28.Aug.2016 Breastfeeding Through Adversity

Poppy was born in the Spring at home. It was one of the most beautiful births I have ever seen. Her mother Jen and father Marty labored together with such love.  They radiated joy when Poppy was born.

Nursing was not an easy start for these three. Even though Poppy had enjoyed all the benefits of a gentle birth and skin to skin care, she did not latch in the first 24 hours of life.  Jen and Poppy ended up needing a lot of assistance before nursing became secure. The first three weeks of life were filled with daily home visits, regular weighing, nursing and supplementation devices, pumping, and lots of work and worry. Jen reports that she had to let go of a lot of her ideas of what motherhood looked like, how babies slept, what asking for help meant, etc.  After three weeks though, nursing was more stable and Marty was able to return to work.  Jen is really pleased that during that entire time she never thought that “nursing wasn’t for us.” She felt “every ounce she gained was a victory.”

Having the rough start to nursing really helped Jen and Marty when Poppy got sick in the Fall. They had the shared experience of working together and of receiving support.

Poppy after her first surgery.

Poppy after her first surgery.

On the evening of Halloween, when Poppy was 6 months old, she had a seizure and was transported to the Emergency Room. The doctor did a CT scan just to rule out the unlikely possibility that Poppy had blood in her brain. Unfortunately, that is exactly what the scan revealed, and the medical team indicated that Poppy needed to be flown elsewhere. A pair of pediatric specialists was dispatched from Salt Lake City to help care for Poppy. It took several hours before they arrived and were able to stabilize and finally transport her.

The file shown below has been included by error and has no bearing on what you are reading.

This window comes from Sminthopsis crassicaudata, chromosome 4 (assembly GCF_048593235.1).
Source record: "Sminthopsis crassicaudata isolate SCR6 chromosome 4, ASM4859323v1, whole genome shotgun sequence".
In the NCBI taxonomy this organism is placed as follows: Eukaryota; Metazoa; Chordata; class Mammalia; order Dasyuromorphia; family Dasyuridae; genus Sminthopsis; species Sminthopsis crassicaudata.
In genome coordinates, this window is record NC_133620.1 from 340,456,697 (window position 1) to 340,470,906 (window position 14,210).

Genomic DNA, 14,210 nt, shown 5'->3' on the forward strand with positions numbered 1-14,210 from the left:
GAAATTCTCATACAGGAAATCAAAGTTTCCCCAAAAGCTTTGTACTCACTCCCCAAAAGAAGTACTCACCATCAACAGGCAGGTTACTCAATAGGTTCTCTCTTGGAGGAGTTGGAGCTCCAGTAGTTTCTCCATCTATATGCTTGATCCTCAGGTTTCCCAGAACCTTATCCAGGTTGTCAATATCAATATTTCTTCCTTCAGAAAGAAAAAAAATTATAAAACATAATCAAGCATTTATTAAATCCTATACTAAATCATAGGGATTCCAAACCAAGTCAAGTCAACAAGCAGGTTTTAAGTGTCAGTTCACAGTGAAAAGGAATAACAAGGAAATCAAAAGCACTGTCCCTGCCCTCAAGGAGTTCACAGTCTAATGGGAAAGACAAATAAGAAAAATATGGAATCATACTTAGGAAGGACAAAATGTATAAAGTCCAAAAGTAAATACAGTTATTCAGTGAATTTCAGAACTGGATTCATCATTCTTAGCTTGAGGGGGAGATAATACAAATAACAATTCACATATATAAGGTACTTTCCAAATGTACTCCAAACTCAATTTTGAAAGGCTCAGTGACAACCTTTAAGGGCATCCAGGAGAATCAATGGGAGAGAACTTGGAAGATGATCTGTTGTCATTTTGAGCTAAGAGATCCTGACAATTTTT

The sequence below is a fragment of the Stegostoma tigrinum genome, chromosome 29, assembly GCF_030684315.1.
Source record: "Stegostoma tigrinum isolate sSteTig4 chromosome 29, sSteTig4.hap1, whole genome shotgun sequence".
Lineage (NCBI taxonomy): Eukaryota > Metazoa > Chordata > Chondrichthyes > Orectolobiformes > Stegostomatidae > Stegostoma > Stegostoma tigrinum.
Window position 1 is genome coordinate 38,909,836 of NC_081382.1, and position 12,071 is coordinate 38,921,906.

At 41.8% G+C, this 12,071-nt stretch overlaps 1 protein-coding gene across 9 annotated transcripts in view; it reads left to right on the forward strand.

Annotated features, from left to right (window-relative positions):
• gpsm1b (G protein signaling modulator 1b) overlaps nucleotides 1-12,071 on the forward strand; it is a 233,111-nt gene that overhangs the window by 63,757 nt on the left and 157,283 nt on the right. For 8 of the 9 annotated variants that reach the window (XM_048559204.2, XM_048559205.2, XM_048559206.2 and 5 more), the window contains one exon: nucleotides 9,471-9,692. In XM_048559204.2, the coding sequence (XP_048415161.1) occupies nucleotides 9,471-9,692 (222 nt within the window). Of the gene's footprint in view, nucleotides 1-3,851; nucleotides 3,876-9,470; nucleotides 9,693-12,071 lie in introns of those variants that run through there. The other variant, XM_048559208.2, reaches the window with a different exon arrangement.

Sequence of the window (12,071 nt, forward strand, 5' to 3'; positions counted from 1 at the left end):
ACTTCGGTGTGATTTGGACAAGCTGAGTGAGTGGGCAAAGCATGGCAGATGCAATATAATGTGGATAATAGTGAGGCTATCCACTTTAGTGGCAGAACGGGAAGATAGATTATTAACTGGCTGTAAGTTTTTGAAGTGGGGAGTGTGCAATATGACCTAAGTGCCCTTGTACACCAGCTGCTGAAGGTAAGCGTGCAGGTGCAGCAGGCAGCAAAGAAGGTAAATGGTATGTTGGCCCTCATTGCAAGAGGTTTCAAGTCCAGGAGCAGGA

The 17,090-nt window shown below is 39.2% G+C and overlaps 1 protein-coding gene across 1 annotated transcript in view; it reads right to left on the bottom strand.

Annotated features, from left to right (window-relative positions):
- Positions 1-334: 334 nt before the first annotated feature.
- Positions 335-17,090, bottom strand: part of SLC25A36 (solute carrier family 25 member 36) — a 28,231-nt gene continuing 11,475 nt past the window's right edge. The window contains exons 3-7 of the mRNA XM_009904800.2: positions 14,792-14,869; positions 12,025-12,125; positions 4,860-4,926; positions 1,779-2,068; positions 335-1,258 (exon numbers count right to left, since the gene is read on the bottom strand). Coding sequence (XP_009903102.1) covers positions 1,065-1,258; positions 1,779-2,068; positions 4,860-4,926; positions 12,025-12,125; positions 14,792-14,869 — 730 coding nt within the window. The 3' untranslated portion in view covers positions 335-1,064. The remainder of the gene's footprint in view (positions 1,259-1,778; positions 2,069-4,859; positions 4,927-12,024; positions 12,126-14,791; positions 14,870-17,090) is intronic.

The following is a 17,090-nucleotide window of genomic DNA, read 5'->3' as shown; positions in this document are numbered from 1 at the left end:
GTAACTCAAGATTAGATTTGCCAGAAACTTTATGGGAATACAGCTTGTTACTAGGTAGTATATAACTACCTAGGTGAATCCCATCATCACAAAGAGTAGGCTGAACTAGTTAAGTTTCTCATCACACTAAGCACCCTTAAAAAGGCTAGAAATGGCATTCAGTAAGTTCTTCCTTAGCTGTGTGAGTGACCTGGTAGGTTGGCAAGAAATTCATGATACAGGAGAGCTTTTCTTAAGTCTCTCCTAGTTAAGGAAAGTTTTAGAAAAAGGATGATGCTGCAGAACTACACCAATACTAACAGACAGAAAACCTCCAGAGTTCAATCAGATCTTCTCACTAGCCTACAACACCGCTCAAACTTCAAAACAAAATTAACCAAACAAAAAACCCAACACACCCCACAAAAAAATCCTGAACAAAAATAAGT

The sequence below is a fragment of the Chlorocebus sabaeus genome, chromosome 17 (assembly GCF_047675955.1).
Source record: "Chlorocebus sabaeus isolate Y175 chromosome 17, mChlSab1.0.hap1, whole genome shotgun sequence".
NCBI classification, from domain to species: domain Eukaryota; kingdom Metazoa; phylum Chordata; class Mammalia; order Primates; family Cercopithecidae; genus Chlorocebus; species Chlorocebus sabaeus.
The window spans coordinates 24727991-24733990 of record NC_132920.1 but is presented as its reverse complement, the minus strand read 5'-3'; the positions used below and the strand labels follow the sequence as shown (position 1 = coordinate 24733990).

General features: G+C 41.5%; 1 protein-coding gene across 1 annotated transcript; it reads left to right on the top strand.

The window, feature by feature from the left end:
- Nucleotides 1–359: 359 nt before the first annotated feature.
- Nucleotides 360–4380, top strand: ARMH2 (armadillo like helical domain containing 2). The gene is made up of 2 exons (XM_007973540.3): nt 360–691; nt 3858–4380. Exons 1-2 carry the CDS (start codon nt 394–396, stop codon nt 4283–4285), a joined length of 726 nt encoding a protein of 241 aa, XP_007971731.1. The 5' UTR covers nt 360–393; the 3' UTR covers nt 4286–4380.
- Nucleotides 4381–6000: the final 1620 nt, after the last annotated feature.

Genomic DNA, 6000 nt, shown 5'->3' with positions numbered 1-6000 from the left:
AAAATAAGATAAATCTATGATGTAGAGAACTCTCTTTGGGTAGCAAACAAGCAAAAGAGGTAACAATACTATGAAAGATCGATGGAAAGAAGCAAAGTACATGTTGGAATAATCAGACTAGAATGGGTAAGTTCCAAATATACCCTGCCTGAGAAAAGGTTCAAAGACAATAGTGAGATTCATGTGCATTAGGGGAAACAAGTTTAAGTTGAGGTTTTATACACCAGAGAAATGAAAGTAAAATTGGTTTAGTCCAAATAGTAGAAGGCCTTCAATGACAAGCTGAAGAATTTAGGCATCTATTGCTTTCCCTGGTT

Poppy’s health deteriorated during the flight. By the time the plane reached Salt Lake City, it was the middle of the night, and Jen and Marty were moved to the side while an expert team took over Poppy’s care. Jen and Marty provided information when asked but were mostly left to watch from the perimeter. Very quickly, the team was able to determine that the blood was caused by a ruptured aneurysm on a main vessel in Poppy’s brain. They explained this was unheard of for someone Poppy’s age and that the necessary brain surgery was typically not performed in the middle of the night. Jen and Marty waited and watched for 5 hours until morning came and  Poppy was prepared for surgery.  Jen says she realized how much breastfeeding meant to her when, in the midst of it all, she stopped to wonder and ask a nurse, “Will Poppy ever breastfeed again?”

In the beginning, the team had complete control of Poppy. There was nothing for her parents to do.  “My role was to pump. All I did was pump. Pump and label my milk. I had to believe she would drink it again. It gave me purpose.”

Jen was able to provide much of the food that Poppy needed during her three week hospital stay. At one point point she had to remind herself that formula was really the least of her worries.  When Poppy was discharged she was drinking thickened breast milk from a bottle, a way to keep her safe while she relearned how to coordinate swallowing.  Heading home, Jennifer and Marty knew that they could feed Poppy. Because of the struggle of those first weeks of life to get breastfeeding established, they knew that they could make the transition to nursing again.

IMG_0265And they did. They transitioned to life in Bozeman. They had regular contact with their local physician and their team in Salt Lake. Poppy was on several medications. Breastfeeding became the norm.

Then while visiting family in Jackson, another ER scan revealed blood in Poppy’s brain the day after Christmas. A new, second aneurysm in the same area had developed quickly and ruptured. The second time was harder for Jen and Marty. Poppy had another surgery. This time the team decided to occlude (or block) the fragile vessel. They knew this would cause a second stroke, but determined it was necessary to save Poppy’s life. She recovered well and was moving all of her limbs almost immediately upon waking. The family was sent home after eight days. While Poppy recovered, her parents were left feeling more unsettled. Jen said that being able to nurse through the second surgery and hospital recovery comforted her as much as it did Poppy.  She was able to feed her daughter. It delighted her every time a nurse would see Poppy’s chubby thighs and remark “This is a healthy breastfed baby.”

Poppy has had only one seizure since coming home in January. She continues her care with her local physician and checks in with her Salt Lake City team every six months.dance

Jen says “I made my choices where I had choices. Every mom has to give herself permission to do what is right for her family.”

She and Poppy are still nursing.


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